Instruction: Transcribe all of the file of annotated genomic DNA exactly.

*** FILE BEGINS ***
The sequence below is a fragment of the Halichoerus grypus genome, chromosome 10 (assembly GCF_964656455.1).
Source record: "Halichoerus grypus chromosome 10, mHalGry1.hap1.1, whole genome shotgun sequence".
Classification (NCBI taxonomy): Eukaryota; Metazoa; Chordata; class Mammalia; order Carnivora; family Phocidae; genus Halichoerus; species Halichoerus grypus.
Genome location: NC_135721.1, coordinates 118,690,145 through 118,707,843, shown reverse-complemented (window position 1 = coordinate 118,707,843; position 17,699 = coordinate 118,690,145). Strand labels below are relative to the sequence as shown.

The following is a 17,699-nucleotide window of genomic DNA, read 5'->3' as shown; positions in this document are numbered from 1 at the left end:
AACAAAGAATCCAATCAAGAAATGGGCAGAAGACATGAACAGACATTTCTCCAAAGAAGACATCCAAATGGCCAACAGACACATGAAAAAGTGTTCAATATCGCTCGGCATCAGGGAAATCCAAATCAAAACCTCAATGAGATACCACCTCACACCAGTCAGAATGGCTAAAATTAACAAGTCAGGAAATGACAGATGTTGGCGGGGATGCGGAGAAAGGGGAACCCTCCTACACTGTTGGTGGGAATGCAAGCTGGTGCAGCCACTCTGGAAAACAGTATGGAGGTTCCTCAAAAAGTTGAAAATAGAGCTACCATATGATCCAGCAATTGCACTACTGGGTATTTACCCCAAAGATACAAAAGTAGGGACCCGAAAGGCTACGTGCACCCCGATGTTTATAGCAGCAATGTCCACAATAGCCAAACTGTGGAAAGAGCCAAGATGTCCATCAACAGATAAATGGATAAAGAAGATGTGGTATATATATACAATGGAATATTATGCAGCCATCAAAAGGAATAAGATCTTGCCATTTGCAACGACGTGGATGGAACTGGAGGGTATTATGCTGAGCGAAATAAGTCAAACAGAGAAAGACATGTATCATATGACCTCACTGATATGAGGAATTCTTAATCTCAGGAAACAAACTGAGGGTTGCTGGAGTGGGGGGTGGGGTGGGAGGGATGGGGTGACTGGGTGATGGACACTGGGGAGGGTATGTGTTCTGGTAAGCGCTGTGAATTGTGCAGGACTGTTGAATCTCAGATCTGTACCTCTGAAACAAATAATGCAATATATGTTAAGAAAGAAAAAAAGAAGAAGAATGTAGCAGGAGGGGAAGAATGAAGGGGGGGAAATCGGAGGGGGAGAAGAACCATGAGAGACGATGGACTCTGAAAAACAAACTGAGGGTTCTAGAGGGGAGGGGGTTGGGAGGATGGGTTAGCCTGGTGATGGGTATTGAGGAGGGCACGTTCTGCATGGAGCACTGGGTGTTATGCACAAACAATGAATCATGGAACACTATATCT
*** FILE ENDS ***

The sequence below is a fragment of the Halichoerus grypus genome, chromosome 10 (assembly GCF_964656455.1).
Source record: "Halichoerus grypus chromosome 10, mHalGry1.hap1.1, whole genome shotgun sequence".
Classification (NCBI taxonomy): Eukaryota; Metazoa; Chordata; class Mammalia; order Carnivora; family Phocidae; genus Halichoerus; species Halichoerus grypus.
Genome location: NC_135721.1, coordinates 118,690,145 through 118,707,843, shown reverse-complemented (window position 1 = coordinate 118,707,843; position 17,699 = coordinate 118,690,145). Strand labels below are relative to the sequence as shown.

The following is a 17,699-nucleotide window of genomic DNA, read 5'->3' as shown; positions in this document are numbered from 1 at the left end:
AACAAAGAATCCAATCAAGAAATGGGCAGAAGACATGAACAGACATTTCTCCAAAGAAGACATCCAAATGGCCAACAGACACATGAAAAAGTGTTCAATATCGCTCGGCATCAGGGAAATCCAAATCAAAACCTCAATGAGATACCACCTCACACCAGTCAGAATGGCTAAAATTAACAAGTCAGGAAATGACAGATGTTGGCGGGGATGCGGAGAAAGGGGAACCCTCCTACACTGTTGGTGGGAATGCAAGCTGGTGCAGCCACTCTGGAAAACAGTATGGAGGTTCCTCAAAAAGTTGAAAATAGAGCTACCATATGATCCAGCAATTGCACTACTGGGTATTTACCCCAAAGATACAAAAGTAGGGACCCGAAAGGCTACGTGCACCCCGATGTTTATAGCAGCAATGTCCACAATAGCCAAACTGTGGAAAGAGCCAAGATGTCCATCAACAGATAAATGGATAAAGAAGATGTGGTATATATATACAATGGAATATTATGCAGCCATCAAAAGGAATAAGATCTTGCCATTTGCAACGACGTGGATGGAACTGGAGGGTATTATGCTGAGCGAAATAAGTCAAACAGAGAAAGACATGTATCATATGACCTCACTGATATGAGGAATTCTTAATCTCAGGAAACAAACTGAGGGTTGCTGGAGTGGGGGGTGGGGTGGGAGGGATGGGGTGACTGGGTGATGGACACTGGGGAGGGTATGTGTTCTGGTAAGCGCTGTGAATTGTGCAGGACTGTTGAATCTCAGATCTGTACCTCTGAAACAAATAATGCAATATATGTTAAGAAAGAAAAAAAGAAGAAGAATGTAGCAGGAGGGGAAGAATGAAGGGGGGGAAATCGGAGGGGGAGAAGAACCATGAGAGACGATGGACTCTGAAAAACAAACTGAGGGTTCTAGAGGGGAGGGGGTTGGGAGGATGGGTTAGCCTGGTGATGGGTATTGAGGAGGGCACGTTCTGCATGGAGCACTGGGTGTTATGCACAAACAATGAATCATGGAACACTATATCT